In the Islamic world, the idea of the “philosopher-king” became a relevant theme particularly from the tenth century onwards. Al-Fārābī, the political philosopher of Islam par excellence, discussed the perfect city ruled by the philosopher-king along the lines of Plato. Although al-Fārābī’s political thinking is susceptible to various interpretations, it contains a key idea that was most particularly significant for his readers: that human beings must seek perfection and the utmost happiness in theoretical life, but that utmost perfection and felicity are only possible within the virtuous city ruled by the philosopher-king. In al-Andalus, al-Muʾtaman ibn Hūd, king of Saragossa (r. 474/1081-478/1085) seems to follow these ideals. Al-Muʾtaman was a philosopher and a mathematician when he ascended the throne. Given that the scholars of his time and of the generations that followed criticised him for his religious beliefs and philosophical opinions, it may well be that he attempted to rule as a philosopher-king. This article presents, on the one hand, a study of the personal and intellectual biographies of al-Muʾtaman, and on the other, an analysis of the relationship between the rational sciences and the society that generated a king of his calibre, focusing above all on its intrinsic complexity and its roots (the intellectual legacy of Umayyad Cordova). In this way, the article provides insights into the relationship between knowledge and power and, more particularly, into the legitimising role of secular knowledge inside religiously oriented societies.
The Shūdhiyya is a Sufi strand that flourished in the south-east region of al-Andalus, particularly in the area of Murcia, in the late 6th/12th century until the second half of the 7th/13th century. It thus extended from the second half of the Almohad period to the early Naṣrid period. The Shūdhiyya is named after the enigmatic figure, al-Shūdhī (fl. 6th/12th c.), a Sufi saint linked to Tlemcen. Nevertheless, the two main figures of the Shūdhiyya were the theologians and Sufis, Ibn al-Marʾa (d. 611/1214) and Ibn Aḥlā (d. 645/1247). Faced with the advance of Christian forces in the region of Murcia, Shūdhīs relocated to the nascent kingdom of Granada and to the central Islamicate world where, as followers of Ibn Sabʿīn (d. 669/1270), they were known as the Sabʿīniyya. The Shūdhiyya flourished in al-Andalus at roughly the same time that Ibn ʿArabī (d. 638/1240) lived in al-Andalus. And, like Ibn ʿArabī, the Shūdhiyya ultimately came to be known for espousing the unity of existence although in a more radical, absolute way. Even though intellectual Sufism in al-Andalus is mostly associated with Ibn ʿArabī, his actual influence on his contemporaries in al-Andalus was rather scarce as he emigrated in his thirties to the East where he wrote his main works. However, in the field of intellectual Sufism, the Shūdhiyya was far more influential in al-Andalus than Ibn ʿArabī. Nevertheless, since the main representatives of the Andalusī Shūdhiyya did not relocate to the East, their works were not widely disseminated across the eastern and central Islamicate world and, consequently, except for Ibn al-Marʾa, most of their works are not known to be extant. Thus, the main witnesses are biographical and polemical literature. Despite the historical and intellectual relevance of the Shūdhiyya for the social, political and intellectual history of al-Andalus, only Massignon has devoted some attention to this Sufi strand. In this article the available sources on the Shūdhiyya in al-Andalus are surveyed and contextualized.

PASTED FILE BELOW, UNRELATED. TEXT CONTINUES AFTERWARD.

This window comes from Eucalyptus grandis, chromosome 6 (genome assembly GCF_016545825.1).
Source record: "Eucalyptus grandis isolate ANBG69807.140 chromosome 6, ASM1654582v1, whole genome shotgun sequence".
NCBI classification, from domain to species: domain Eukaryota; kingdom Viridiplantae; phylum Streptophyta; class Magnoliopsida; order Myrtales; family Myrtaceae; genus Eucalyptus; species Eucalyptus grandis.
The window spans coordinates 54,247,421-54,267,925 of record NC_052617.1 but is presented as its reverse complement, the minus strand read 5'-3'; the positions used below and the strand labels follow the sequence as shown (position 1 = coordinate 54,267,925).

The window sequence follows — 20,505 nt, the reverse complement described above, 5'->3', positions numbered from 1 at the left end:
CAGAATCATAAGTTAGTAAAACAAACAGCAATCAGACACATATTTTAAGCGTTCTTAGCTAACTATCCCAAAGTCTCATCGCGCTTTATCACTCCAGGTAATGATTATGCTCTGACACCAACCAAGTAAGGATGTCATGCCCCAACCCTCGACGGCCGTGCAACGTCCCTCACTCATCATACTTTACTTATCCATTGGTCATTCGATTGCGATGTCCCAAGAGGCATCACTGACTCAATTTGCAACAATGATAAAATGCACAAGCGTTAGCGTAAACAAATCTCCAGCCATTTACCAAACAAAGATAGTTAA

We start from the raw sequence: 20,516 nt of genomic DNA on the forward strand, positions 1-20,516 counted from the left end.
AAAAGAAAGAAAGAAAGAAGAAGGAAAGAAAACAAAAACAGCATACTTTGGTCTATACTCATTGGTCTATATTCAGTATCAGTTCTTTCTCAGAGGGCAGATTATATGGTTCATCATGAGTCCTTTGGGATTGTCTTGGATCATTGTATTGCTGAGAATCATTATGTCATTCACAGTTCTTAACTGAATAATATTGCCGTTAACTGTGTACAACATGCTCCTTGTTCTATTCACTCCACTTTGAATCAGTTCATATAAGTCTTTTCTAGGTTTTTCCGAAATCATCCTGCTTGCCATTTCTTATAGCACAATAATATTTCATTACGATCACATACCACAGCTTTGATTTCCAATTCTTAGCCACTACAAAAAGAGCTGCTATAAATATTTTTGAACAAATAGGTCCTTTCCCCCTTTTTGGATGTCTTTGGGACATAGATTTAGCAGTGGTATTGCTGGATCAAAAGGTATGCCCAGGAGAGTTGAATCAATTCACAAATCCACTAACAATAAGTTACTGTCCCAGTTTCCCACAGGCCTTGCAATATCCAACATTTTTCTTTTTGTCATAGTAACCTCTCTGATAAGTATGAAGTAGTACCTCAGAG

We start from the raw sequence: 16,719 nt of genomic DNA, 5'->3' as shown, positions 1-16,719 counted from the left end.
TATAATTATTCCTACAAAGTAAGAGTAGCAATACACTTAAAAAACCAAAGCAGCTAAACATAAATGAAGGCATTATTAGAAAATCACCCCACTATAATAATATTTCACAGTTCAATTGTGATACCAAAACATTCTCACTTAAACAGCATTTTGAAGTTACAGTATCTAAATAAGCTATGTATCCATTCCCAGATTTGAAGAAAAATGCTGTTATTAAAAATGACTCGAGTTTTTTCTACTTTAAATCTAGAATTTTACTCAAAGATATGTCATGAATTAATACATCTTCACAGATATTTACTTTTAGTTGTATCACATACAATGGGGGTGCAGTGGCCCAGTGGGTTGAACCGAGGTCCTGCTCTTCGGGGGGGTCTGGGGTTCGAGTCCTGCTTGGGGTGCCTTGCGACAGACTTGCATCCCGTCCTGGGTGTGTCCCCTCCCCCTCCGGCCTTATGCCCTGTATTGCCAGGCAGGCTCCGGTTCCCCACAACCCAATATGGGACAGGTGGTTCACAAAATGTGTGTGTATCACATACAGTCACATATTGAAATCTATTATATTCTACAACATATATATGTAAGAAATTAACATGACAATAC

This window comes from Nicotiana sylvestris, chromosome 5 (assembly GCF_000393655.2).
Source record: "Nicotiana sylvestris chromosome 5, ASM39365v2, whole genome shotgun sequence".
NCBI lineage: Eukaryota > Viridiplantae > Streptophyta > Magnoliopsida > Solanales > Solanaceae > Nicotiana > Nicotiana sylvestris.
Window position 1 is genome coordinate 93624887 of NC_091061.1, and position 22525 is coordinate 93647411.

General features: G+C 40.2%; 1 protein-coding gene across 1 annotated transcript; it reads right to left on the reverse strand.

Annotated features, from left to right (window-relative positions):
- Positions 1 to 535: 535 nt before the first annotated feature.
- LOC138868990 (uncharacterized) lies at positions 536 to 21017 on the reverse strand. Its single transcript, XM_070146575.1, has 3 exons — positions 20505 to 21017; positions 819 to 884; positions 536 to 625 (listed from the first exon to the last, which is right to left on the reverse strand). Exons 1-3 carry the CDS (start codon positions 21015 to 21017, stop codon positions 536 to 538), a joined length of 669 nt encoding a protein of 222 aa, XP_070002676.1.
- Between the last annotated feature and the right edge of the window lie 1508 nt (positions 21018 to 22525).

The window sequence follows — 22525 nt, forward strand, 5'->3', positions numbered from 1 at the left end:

Hassan Hanafi, (1935-2021), graduated in 1956 from Cairo University and in October of the same year he started his doctoral studies at the Sorbonne in Paris. This was the beginning of his lifelong project on ‘Heritage and Renewal’ aiming at renewing Islam by means of reworking its legacy. This article analyses the milestones of his project, represented by an prolific intellectual production, and organized in a triangular form. The base of the triangle is the science of Koranic exegesis, and the two sides are the analysis of the Ancient Muslim heritage and that of the Western impact.
De ‘Alī ibn Muḥammad al-Jurjānī (740-816 /1340-1413) on connaît davantage sa maîtrise des subtilités des débats en matière de théologie argumentative que son approche du soufisme qui fait l’objet du présent article, à l’appui d’une documentation inédite fournie par quelques-uns de ses traités persans et complétée par son fameux livre des définitions Kitāb al-Taʿrīfāt ainsi sa glose sur Tasdīd al-Qawāʿid de Shams al-Dīn al-Iṣfahānī. Le but est d’éclairer l’attachement de l’auteur à la connaissance mystique et sa vénération pour les maîtres soufis, sur fond d’apologie de la théorie de l’unicité de l’Être (waḥdat al-wujūd) d’Ibn ‘Arabī et de son école, à une époque où la mystique spéculative akbarienne s’apprête à entrer en résonance avec la gnose philosophique iranienne, à la suite du déclin du kalām ashʿarite.